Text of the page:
A truck is a work vehicle and right now the history of V6 powered either Natural or Turbo is terrible for the US. I would rather trust a 4 Banger Diesel or V6 Diesel in a full size truck before a V6 Gas powerplant.

    I DO NOT see the V6 being better than a small block V8 in a full size truck.

    The people buying up the F150 will prove this point as I predict the engine will die of much shorter miles life than a small block V8 and the fuel efficiency will not live up to the over blown EPA numbers.

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    You know, it occurs to me that with the noses on cars getting taller, packaging an inline 6 might be getting easier.

    Maybe designing to that parameter will again be more viable.

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    You know, it occurs to me that with the noses on cars getting taller, packaging an inline 6 might be getting easier.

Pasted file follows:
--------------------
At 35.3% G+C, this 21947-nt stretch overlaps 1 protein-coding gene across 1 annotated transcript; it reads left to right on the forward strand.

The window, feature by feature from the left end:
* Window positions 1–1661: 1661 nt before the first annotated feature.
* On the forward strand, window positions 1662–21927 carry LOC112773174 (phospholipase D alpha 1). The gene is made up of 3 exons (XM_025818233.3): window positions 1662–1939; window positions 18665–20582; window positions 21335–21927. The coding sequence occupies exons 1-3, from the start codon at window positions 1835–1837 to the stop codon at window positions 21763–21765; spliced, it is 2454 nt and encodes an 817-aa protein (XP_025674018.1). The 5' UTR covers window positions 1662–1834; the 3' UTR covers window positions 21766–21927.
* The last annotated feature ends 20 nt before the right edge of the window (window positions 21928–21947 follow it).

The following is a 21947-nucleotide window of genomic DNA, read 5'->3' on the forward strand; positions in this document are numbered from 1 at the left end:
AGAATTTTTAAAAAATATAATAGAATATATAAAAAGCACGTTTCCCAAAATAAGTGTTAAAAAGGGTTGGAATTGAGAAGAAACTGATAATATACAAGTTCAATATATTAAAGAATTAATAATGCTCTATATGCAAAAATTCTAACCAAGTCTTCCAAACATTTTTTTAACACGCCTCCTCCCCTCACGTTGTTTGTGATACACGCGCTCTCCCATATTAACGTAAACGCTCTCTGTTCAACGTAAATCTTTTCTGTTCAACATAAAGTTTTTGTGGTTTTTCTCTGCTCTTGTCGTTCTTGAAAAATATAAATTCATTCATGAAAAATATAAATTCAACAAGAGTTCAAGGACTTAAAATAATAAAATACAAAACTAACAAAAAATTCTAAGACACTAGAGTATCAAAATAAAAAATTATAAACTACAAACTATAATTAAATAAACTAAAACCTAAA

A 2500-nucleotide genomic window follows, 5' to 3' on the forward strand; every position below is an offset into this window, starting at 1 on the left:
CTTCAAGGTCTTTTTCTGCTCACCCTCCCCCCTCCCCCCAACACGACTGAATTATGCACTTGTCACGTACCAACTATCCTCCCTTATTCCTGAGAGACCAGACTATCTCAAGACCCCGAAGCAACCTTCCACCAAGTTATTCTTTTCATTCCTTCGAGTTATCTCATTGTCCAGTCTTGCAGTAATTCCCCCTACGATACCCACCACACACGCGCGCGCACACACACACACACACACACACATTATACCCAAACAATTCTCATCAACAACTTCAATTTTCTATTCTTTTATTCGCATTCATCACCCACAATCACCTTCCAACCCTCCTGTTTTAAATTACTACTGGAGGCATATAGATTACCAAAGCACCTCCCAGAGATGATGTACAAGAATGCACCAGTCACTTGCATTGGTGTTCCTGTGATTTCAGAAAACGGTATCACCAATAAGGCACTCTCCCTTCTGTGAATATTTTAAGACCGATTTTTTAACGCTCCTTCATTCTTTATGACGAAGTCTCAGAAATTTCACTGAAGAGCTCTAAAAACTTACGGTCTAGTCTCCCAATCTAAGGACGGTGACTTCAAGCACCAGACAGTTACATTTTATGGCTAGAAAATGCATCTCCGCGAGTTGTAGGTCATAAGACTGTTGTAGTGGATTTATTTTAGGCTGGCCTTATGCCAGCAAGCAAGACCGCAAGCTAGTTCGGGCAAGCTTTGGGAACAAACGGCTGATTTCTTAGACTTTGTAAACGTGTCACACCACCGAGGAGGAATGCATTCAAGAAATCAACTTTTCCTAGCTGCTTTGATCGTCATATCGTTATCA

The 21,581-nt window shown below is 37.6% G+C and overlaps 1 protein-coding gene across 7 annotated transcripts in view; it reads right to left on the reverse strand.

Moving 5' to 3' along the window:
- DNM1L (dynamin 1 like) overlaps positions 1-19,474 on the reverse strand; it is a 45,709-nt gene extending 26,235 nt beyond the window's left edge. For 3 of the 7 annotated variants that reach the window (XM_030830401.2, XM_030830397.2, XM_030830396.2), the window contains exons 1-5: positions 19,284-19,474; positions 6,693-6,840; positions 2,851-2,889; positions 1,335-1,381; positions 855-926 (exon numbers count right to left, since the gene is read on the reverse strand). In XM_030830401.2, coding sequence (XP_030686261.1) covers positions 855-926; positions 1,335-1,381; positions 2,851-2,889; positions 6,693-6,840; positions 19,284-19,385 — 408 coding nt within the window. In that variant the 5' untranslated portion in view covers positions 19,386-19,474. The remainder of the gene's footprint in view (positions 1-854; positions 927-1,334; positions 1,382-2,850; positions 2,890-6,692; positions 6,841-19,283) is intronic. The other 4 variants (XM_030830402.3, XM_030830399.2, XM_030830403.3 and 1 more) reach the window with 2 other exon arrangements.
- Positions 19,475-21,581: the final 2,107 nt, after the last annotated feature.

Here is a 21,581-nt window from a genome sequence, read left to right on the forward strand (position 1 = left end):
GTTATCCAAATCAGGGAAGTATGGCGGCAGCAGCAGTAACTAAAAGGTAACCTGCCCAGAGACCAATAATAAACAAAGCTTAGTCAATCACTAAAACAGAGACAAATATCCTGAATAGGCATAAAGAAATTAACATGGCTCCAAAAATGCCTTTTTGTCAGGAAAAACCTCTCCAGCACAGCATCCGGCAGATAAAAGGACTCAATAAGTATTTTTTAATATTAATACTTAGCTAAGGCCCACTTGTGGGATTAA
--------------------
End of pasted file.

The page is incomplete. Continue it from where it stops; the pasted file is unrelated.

Maybe designing to that parameter will again be more viable.

    I could see an inline 6 in RWD cars, but in FWD models which are probably 90% of GM's output an inline 6 would be too wide for a transverse engine installation...

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    You know, it occurs to me that with the noses on cars getting taller, packaging an inline 6 might be getting easier.

    Maybe designing to that parameter will again be more viable.

    I could see an inline 6 in RWD cars, but in FWD models which are probably 90% of GM's output an inline 6 would be too wide for a transverse engine installation...